Feeling stressed? Take a digital mental health vitamin
Research shows the power of AI to develop resilience to day-to-day stressors
A new AI powered app called Joyi can improve users’ mood by increasing positive emotions and decreasing negative ones.
The app, created by Colorful Zone, a new company at Velocity, the University of Waterloo’s start-up incubator, has shown promising results that indicate significant improvements in users’ mood when they use it. The research was conducted by Seneca Polytechnic and presented at the U.S.-based Society for Neuroscience’s conference in Washington, D.C., earlier this month.
"Most applications in mental wellness increase positive emotions, making you feel inspired, motivated, or excited. Joyi increases positive emotions, but it also decreases negative ones," said Negar Yaghoobi, CEO and co-founder of Colorful Zone. "We see it as a digital vitamin for your mental health."
Joyi is a game-like app with bite-sized psychology lessons aimed at developing skills for users to improve resilience to day-to-day stressors.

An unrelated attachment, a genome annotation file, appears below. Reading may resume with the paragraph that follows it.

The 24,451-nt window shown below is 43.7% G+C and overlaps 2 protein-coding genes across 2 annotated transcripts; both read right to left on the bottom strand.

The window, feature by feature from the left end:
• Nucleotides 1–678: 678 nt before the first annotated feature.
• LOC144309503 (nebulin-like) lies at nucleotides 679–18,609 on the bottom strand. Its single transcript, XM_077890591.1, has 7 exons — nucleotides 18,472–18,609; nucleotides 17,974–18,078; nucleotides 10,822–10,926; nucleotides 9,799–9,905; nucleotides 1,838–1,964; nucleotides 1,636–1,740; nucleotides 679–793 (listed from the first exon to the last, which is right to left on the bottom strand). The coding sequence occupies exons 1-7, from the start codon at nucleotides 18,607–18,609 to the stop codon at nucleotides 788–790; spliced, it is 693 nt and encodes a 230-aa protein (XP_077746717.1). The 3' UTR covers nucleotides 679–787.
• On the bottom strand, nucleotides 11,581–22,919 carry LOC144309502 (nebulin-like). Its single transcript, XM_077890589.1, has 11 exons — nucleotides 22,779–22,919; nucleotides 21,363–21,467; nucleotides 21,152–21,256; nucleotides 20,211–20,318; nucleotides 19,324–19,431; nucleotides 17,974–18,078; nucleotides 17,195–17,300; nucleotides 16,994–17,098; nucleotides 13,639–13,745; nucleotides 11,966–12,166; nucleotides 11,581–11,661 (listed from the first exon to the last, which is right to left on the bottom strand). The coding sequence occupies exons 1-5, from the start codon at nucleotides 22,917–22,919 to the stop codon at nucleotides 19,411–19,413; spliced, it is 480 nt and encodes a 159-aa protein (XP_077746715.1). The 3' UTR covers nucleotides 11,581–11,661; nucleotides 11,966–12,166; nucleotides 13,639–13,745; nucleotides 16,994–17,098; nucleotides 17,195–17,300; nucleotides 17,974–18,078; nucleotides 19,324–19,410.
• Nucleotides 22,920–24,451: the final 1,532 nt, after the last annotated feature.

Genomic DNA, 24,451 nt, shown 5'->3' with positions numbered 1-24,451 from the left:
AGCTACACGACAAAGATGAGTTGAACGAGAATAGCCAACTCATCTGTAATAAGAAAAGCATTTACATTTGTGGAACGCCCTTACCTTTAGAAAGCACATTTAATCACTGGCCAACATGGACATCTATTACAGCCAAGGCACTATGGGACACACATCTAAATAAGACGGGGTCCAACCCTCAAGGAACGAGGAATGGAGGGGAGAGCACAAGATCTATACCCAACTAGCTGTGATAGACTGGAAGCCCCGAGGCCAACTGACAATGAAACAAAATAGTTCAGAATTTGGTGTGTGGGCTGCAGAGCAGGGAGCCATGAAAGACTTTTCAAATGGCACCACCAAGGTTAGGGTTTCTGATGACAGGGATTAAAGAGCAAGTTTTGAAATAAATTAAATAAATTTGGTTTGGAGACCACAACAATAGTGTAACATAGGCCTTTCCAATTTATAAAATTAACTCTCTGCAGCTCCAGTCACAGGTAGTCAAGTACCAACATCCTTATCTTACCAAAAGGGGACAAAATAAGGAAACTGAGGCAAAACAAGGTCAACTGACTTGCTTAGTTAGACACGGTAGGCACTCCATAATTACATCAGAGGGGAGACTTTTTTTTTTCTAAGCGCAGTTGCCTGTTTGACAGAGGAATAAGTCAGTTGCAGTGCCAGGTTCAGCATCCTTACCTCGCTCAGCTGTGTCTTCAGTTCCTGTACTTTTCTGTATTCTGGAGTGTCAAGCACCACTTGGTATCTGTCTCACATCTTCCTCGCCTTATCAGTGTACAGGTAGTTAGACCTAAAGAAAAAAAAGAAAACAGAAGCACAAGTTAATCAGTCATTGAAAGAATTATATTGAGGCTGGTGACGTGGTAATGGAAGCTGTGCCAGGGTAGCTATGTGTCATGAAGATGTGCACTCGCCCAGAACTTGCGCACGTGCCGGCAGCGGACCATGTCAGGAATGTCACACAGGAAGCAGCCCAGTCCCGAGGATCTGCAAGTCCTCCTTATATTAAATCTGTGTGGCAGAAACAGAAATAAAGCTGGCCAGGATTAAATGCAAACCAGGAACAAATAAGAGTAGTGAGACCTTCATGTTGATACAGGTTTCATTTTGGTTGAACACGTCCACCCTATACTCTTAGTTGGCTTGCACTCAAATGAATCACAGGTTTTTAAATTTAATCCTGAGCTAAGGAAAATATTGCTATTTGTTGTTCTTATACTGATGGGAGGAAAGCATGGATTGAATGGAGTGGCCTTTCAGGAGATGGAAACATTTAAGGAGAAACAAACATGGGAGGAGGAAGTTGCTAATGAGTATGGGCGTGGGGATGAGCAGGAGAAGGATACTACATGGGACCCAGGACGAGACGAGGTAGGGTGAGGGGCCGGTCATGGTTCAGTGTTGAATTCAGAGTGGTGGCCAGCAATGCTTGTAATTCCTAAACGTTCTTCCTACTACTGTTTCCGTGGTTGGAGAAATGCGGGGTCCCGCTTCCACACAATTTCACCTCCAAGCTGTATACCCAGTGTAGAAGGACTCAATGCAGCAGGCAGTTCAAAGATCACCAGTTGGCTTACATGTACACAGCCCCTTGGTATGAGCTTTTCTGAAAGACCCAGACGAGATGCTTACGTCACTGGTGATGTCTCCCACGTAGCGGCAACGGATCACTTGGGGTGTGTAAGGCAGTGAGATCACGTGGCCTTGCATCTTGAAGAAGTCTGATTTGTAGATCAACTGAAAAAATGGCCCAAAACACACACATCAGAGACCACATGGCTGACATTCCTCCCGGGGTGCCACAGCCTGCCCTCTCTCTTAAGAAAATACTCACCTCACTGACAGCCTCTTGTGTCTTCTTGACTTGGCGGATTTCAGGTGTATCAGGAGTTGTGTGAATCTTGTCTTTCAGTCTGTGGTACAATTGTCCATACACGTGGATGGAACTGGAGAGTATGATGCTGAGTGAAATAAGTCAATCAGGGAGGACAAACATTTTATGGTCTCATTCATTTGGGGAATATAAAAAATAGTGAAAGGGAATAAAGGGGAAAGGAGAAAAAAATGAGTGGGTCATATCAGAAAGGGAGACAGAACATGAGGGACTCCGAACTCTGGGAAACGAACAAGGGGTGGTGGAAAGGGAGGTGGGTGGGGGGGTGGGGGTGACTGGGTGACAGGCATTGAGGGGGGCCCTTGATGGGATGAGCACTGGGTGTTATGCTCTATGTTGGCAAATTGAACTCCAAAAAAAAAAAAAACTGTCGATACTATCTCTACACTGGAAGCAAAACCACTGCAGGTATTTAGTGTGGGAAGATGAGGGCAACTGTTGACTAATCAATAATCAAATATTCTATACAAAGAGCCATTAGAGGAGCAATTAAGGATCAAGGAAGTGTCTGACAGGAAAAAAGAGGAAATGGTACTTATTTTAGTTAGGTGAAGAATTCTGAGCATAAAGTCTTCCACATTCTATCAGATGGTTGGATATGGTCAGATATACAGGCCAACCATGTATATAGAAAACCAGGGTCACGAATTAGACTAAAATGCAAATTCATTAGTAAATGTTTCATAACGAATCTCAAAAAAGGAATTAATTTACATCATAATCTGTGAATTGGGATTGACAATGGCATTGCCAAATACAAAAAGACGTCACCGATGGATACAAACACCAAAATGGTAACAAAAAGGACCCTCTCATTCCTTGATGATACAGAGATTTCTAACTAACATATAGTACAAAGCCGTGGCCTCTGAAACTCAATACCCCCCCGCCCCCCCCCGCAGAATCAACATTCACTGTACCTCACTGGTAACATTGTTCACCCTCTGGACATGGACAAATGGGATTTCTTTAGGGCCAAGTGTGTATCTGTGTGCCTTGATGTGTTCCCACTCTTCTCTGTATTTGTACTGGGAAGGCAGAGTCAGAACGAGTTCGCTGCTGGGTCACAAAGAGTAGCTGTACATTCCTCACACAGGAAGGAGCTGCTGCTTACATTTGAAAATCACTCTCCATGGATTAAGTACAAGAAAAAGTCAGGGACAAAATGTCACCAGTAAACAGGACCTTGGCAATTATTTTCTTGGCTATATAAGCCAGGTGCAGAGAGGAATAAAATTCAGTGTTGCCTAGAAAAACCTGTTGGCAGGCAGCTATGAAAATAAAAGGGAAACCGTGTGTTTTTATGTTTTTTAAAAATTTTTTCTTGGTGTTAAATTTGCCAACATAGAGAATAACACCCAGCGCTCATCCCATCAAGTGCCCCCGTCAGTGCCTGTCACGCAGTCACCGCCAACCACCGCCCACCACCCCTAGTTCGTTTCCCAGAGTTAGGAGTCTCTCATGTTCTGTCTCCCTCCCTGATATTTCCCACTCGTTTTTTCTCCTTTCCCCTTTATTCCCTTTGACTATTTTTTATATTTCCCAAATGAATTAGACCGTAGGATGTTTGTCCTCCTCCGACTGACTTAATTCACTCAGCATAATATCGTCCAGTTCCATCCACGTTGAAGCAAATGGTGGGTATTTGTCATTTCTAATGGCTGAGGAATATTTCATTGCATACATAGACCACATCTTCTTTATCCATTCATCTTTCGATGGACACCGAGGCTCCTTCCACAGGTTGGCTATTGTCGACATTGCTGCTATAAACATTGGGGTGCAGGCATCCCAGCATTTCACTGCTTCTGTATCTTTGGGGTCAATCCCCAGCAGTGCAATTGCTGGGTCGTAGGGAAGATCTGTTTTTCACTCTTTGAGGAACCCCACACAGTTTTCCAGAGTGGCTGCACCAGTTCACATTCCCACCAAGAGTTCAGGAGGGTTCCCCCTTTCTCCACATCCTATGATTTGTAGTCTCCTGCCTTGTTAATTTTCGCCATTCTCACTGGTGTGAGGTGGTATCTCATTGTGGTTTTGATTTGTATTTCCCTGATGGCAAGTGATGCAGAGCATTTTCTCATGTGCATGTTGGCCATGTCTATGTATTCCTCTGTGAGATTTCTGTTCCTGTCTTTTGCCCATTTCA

Just as a mental health professional would tailor a treatment plan to each patient, the app’s artificial intelligence component personalizes the content for each user, enhancing its effectiveness.
"We can understand users’ vulnerabilities, susceptibilities, and needs so that each individual can realize sustainable happiness - whatever that means for them," said Rastin Rassoli, co-founder and head of product. "Each person needs a unique set of skills, and through interactions with the app, we gather information to personalize the psychoeducational content."
Yaghoobi explains that Joyi is designed for users who experience high stress and who may not meet psychiatric thresholds for diagnoses that would prompt comprehensive healthcare treatment. Ultimately, it’s a preventative tool and not a mental health treatment.
"There are many who seek psychological help but are not referred to psychiatrists or psychologists because their stress is not diagnosable," Yaghoobi said. "But these are people who need preventative tools because they are vulnerable to mental disorders. We want to help them reduce stress and anxiety in the short term and teach them how to be more resilient in the long term."
Rassoli, a University of Waterloo student studying computer science and psychology, specializes in bridging these two disciplines.
After collaborating with Velocity on campus, Colorful Zone joined the incubator earlier this year.
"Colorful Zone has been able to use all of Velocity’s resources, both on campus and in the incubator, as well as connecting with the university’s wellness services," Rassoli added. "At Velocity, I’ve met other students and alumni who are founders or aspiring founders. There’s incredible value in connecting with this community."